In our last post, we reviewed the outcome of the trial and sentencing of Tennessee nurse RaDonda Vaught. Vaught was tried and convicted of criminally negligent homicide and gross neglect of an impaired adult in March of this year.
Although the judge showed leniency in sentencing, nurses around the country have warned of the long-lasting effects this case may have on nursing as a profession. This includes the fact that nurses may hesitate to self-report errors in the future for fear of incriminating themselves. Some groups are pushing for state legislation around the country to protect nurses from criminal prosecution for medical errors. Until then, however, nurses must abide by their state’s self-reporting laws. The question is whether they will do so if they could face criminal charges.
Self-reporting laws in Kentucky and South Carolina
Under Kentucky Revised Statute 216B.165, health care providers have a duty to report any problem that may threaten the quality of care or safety of a patient, or the general safety of the facility. The same law protects those who report a problem from retaliation.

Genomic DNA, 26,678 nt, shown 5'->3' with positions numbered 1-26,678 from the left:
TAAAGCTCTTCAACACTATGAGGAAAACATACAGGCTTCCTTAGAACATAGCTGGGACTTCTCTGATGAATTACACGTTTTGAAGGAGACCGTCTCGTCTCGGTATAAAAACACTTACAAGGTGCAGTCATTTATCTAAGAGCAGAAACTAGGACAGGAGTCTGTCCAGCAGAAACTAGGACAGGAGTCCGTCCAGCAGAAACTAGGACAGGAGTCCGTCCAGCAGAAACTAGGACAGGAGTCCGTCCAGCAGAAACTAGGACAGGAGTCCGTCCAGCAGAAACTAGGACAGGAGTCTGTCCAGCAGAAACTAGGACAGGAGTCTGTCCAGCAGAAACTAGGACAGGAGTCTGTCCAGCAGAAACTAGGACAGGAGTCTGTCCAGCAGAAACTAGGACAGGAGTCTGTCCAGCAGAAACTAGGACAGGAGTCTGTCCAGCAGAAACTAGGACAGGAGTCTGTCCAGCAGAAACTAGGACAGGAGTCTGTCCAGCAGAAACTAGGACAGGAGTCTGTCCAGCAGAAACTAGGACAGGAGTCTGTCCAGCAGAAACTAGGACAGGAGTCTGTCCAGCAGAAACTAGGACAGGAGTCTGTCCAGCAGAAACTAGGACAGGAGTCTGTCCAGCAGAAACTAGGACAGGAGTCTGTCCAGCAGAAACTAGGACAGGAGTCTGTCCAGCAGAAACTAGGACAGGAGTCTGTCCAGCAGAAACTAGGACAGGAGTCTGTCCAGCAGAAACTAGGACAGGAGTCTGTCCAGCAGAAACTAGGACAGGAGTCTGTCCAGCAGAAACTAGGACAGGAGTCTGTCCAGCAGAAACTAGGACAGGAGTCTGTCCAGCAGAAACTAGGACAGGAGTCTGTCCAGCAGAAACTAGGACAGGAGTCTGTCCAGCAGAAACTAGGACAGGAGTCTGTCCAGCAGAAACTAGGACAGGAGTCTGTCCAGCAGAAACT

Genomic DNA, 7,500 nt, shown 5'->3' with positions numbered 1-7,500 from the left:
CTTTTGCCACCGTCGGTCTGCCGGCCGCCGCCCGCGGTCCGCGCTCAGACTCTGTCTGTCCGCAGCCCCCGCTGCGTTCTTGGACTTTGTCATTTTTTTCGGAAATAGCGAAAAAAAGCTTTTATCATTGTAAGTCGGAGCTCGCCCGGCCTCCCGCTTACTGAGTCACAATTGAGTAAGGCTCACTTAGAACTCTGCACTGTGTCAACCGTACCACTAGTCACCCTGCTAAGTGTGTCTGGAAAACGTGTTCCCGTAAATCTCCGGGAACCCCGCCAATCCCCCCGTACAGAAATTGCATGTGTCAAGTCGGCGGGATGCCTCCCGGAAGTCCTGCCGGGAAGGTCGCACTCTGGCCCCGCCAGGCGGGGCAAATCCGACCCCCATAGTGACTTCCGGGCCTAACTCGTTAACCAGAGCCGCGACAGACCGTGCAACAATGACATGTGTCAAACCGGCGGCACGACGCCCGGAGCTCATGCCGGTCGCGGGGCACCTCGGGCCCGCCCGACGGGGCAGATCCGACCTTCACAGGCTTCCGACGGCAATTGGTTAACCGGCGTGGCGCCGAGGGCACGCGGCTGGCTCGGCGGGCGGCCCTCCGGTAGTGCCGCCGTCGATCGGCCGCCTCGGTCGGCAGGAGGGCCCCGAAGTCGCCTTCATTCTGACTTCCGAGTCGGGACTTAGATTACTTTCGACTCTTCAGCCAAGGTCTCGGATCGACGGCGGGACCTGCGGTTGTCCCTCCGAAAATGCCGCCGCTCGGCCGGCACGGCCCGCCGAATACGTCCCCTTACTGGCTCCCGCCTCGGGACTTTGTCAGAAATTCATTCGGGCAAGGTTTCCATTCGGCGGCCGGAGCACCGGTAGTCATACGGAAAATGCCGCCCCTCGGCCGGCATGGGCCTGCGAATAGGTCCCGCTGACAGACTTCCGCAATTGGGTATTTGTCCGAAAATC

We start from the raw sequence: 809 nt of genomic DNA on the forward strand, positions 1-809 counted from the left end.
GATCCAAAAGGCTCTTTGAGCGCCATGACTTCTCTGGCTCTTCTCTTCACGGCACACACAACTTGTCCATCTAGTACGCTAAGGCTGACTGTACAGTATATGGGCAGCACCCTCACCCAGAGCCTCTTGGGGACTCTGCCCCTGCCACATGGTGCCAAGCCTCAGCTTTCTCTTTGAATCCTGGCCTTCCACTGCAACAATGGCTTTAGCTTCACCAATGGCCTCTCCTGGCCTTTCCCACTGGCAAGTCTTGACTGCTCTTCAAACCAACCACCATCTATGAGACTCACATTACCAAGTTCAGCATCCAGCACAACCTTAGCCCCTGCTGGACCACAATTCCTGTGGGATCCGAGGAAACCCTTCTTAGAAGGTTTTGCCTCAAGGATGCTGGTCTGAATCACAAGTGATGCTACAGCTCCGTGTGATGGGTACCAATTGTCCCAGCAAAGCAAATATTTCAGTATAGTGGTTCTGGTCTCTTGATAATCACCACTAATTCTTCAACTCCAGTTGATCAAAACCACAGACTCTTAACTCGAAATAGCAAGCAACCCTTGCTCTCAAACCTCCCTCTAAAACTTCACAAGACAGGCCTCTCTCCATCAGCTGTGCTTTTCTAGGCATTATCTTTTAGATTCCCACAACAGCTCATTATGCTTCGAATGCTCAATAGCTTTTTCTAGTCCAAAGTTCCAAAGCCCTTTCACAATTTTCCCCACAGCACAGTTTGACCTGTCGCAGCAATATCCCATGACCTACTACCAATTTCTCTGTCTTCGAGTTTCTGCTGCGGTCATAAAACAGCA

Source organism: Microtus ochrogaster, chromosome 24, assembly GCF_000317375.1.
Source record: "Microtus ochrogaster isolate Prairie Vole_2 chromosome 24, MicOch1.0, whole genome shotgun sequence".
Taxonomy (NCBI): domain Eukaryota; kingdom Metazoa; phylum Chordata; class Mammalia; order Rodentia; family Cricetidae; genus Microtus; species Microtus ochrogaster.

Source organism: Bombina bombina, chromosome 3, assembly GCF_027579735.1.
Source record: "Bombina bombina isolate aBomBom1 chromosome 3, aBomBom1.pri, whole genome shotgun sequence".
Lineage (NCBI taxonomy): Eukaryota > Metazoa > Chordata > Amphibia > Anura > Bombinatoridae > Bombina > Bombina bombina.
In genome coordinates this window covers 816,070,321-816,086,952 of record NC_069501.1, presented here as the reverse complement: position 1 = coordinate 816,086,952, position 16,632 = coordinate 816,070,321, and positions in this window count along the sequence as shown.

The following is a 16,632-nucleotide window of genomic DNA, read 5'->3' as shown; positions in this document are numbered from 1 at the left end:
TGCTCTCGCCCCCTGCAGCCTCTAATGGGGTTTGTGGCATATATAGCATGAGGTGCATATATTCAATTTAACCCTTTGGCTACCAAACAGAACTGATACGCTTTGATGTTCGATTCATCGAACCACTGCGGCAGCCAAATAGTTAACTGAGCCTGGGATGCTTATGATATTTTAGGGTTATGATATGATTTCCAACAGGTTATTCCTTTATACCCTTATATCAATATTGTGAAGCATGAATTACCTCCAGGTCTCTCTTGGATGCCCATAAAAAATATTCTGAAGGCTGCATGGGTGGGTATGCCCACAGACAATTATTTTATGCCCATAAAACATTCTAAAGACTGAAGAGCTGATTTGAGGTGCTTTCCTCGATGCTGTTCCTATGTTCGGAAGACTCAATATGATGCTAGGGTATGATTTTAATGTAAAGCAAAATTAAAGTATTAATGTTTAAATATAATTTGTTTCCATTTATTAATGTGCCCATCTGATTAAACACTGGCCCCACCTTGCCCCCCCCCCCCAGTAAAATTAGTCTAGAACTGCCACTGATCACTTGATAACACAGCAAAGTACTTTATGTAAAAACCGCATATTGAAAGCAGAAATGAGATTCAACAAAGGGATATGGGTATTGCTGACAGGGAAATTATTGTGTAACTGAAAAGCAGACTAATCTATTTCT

A similar statute in South Carolina is found in the Nurse Practice Act, Chapter 33. This law focuses on a general requirement to report any incident. Though it does not specify self-reporting, it does not exclude it. In addition, employers must report certain incidents.
The chilling effect
If you are a nurse in South Carolina or Kentucky, you may think twice in the future about self-reporting or reporting a colleague or subordinate for fear of drastic repercussions. Such a chilling effect could impact patient safety in the future. Nurses are now subject to criminal punishment on top of losing their job, suspension or revocation of their license, a permanent mark on their record and monetary fines or penalties. The fact that nurses are already in a shortage, with many facilities heavily understaffed as a result of the Covid-19 pandemic, heightens the impact of this decision.
A silver lining
Some positive changes may come from this incident. For example, at least one hospital has moved paralytic drugs out of automated medicine cabinets and into separate, more secured areas. Others now prevent any overrides to automated medicine cabinets without more significant measures. Many facilities may also begin to make certain that scanners used for scanning patient wristbands are available anywhere non-urgent medications may be administered. The question is whether these positive moves outweigh the negative impact of the Vaught case.
Understand your options and obligations
When you face a difficult situation as a nurse and don’t know your options or legal obligations, you should consider turning to an experienced nursing licensure attorney. Your nursing licensure defense attorney can help you determine whether you must report the incident and explain to you the ramifications of your decision.